Built during what is known as the “leaky condo era” of construction in B.C., the hall now faces significant degradation.Sechelt archive

The fate of Sechelt’s iconic tower was once again up for debate June 26, at a committee of the whole, where staff discussed future phases of the municipal hall remediation.

The nautical-themed tower has been closed to the public for several years due to water leaks and damage. The district mainly uses the tower by lighting it in different colours, often representing a group or organization’s special event.

Kirn Dhillon, Sechelt director of engineering and operations, said the municipal hall cost $3 million when it was built in 1995, during what is known as the “leaky condo era” of construction in B.C., which is the root of many of the issues the hall now faces.

Over the building’s 30-year life, the growth of the surrounding community and the array of services that the district offers have begun to exceed what the hall can support. This was confirmed in a Cornerstone Consultants needs assessment and a Tony Osborn Architecture and Design (TOAD) report on the library, Dhillon said.

Dhillon said the meeting’s main objective was to eliminate two of the proposed remediation options and that staff are hoping a final option is chosen before July 17. 

The options

Julie Maerz, Sechelt engineering project manager, provided a summary of the four options for the tower.

Option A, the status quo, would be the minimal required upgrade, removing the building envelopes and replacing them how they were, keeping the tower and surrounding walls, budgeted at $950,000.

Option B, the interim stop gap, would remove the tower and add a small expansion in its place, budgeted at $3.85 million.

Option C, the generational vision, is a “significant, high-level” example of what an expansion of the hall and library could look like, budgeted at $18.5 million.

Option D, pause and plan, which includes the tower and adjacent walls remediation and includes the district looking at other options, including a feasibility study and community engagement and other points that arose from the needs assessment report, would cost $950,000 from Option A, plus an additional $100,000.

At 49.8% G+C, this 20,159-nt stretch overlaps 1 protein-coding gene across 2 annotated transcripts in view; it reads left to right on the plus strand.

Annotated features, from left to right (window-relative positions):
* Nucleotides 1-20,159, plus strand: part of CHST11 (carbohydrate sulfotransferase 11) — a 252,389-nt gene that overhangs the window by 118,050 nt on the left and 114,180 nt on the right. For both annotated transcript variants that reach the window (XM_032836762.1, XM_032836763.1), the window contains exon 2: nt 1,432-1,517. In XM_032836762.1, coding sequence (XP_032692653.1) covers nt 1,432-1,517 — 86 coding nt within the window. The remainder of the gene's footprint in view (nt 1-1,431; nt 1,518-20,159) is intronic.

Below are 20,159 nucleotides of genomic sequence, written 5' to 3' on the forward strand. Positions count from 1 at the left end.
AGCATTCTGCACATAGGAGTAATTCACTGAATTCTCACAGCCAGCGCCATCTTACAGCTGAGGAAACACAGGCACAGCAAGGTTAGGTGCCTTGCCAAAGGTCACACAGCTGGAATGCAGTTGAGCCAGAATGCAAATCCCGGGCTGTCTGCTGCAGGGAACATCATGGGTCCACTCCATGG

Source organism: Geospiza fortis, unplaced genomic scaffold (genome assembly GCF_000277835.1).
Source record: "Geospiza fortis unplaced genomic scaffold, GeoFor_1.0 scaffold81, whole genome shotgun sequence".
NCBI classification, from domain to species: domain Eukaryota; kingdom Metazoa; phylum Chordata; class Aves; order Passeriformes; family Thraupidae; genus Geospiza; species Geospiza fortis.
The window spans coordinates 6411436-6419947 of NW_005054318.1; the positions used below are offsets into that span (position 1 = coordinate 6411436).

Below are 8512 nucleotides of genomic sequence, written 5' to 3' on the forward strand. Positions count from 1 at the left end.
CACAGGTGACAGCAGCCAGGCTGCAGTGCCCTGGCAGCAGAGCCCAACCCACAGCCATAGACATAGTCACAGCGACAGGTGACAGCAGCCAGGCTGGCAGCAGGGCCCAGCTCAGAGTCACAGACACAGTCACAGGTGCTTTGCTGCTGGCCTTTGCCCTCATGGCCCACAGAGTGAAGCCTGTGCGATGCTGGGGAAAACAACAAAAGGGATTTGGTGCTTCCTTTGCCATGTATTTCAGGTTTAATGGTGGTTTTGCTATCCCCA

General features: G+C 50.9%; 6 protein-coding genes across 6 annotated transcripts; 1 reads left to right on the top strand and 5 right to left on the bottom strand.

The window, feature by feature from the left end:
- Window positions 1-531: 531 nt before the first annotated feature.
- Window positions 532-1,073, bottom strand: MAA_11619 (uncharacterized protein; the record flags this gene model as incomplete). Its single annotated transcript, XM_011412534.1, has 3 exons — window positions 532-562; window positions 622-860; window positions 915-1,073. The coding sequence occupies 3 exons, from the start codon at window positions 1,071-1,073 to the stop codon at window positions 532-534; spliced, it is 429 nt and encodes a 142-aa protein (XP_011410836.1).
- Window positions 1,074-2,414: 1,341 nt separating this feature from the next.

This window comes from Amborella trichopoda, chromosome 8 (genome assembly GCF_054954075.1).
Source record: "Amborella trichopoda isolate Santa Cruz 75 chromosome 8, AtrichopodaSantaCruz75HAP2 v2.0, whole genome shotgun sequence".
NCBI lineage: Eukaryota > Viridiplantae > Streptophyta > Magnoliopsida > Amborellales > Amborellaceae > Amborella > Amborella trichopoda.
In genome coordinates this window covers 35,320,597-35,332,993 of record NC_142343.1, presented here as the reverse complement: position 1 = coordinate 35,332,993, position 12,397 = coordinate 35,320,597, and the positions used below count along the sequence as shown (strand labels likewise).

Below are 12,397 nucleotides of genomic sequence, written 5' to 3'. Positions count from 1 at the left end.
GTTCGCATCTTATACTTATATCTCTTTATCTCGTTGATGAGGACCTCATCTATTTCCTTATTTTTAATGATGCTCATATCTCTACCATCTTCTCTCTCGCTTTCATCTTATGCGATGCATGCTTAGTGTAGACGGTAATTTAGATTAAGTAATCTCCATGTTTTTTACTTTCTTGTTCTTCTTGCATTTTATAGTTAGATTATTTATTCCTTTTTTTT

State of the tower

William Tran, project engineer at SR Engineering Ltd, said their report found air leakage and various degrees of moisture had occurred through the building envelope, with water stains and moisture content in the low 20 percentages, where decay occurs from the growth of fungi. 

Tran explained Sechelt’s warm and wet climate means that the wetting exposure of this building is high and drying potential is low, saying that managing moisture is essential.

Speaking to the tower walls, Tran said they found “failure mechanisms” such as insufficient detailing, failed sealant, holes and siding, seal penetrations and other damage. The system cannot manage the additional moisture loads, resulting in deterioration.

These issues are known as the “leaky condo crises,” Tran added. 

The aluminum frame assemblies and the small joint sealants, gaskets and glazing tapes of the windows are reaching their service life or failing systemically.

Inadequate moisture protection has also caused similar damage to occur on the roof of the tower. 

Tran said that when issues are this numerous ongoing, short-term maintenance isn’t practical. 

“There is significant benefit for preventive rather than reactionary measures,” Tran said, prefacing that repair costs significantly rise as deterioration increases.  

Coun. Adam Shepherd said council was really making two decisions, both what to do immediately and how to accommodate the two uses of the space for the next 20 years, adding that he was against option B as it is a high cost for a small amount of space.   

Given the scope of the project, Coun. Dianne McLauchlan asked if staff could explore if the SCRD would be interested in contributing to capital funding. 

Reiterating that the purpose of the meeting was to eliminate two proposed options, Dhillon said information on funding would come following a discussion with Sechelt’s finance department later in the planning stage, adding that potential funding opportunities were included in the report.

Prefacing that he is opposed to spending $18 million, Coun. Alton Toth spoke in support of Option D, saying that if council is going to do the tower work, they should kick in some extra money to speak the the community. 

“I think for the $100,000, we get a lot of conversation with the community about what they would like to see what they would be willing to pay for, and what future options might be available for everybody,” he said. 

Mayor John Henderson asked what the implications would be if council did nothing for the next two winters, asking if it would become a safety issue. 

Saying that it would be a “costly choice,” Tran explained the report found the conditions of the tower will continue to degrade. He said the longer council waits, the higher the cost and risk of increased damage will rise. 

Agreeing that hearing from the public is paramount, council members said that further consultation with the community was needed, council directed staff move forward with Option D and requested that details on the longevity of the tower be included in the staff report.  

Jordan Copp is the Coast Reporter’s civic and Indigenous affairs reporter. This reporting beat is made possible by the Local Journalism Initiative.

By Jordan Copp, Local Journalism Initiative Reporter

Original Published on Jul 03, 2024 at 11:13

This item reprinted with permission from   Coast Reporter   Sechelt, British Columbia

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